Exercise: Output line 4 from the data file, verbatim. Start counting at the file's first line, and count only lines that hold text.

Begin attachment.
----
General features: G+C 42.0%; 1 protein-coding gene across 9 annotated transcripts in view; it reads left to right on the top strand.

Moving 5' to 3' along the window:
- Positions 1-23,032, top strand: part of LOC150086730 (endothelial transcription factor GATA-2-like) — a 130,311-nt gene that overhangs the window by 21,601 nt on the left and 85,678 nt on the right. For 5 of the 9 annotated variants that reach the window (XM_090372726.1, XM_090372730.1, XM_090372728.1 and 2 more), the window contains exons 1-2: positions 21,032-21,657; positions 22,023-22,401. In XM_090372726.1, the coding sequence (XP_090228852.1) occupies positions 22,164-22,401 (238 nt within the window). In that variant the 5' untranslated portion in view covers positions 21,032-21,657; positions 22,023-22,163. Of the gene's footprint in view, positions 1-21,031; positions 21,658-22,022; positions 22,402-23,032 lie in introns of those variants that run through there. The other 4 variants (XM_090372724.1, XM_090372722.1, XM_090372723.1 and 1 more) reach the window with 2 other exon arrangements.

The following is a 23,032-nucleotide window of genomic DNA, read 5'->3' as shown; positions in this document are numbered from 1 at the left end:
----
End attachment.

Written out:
The following is a 23,032-nucleotide window of genomic DNA, read 5'->3' as shown; positions in this document are numbered from 1 at the left end: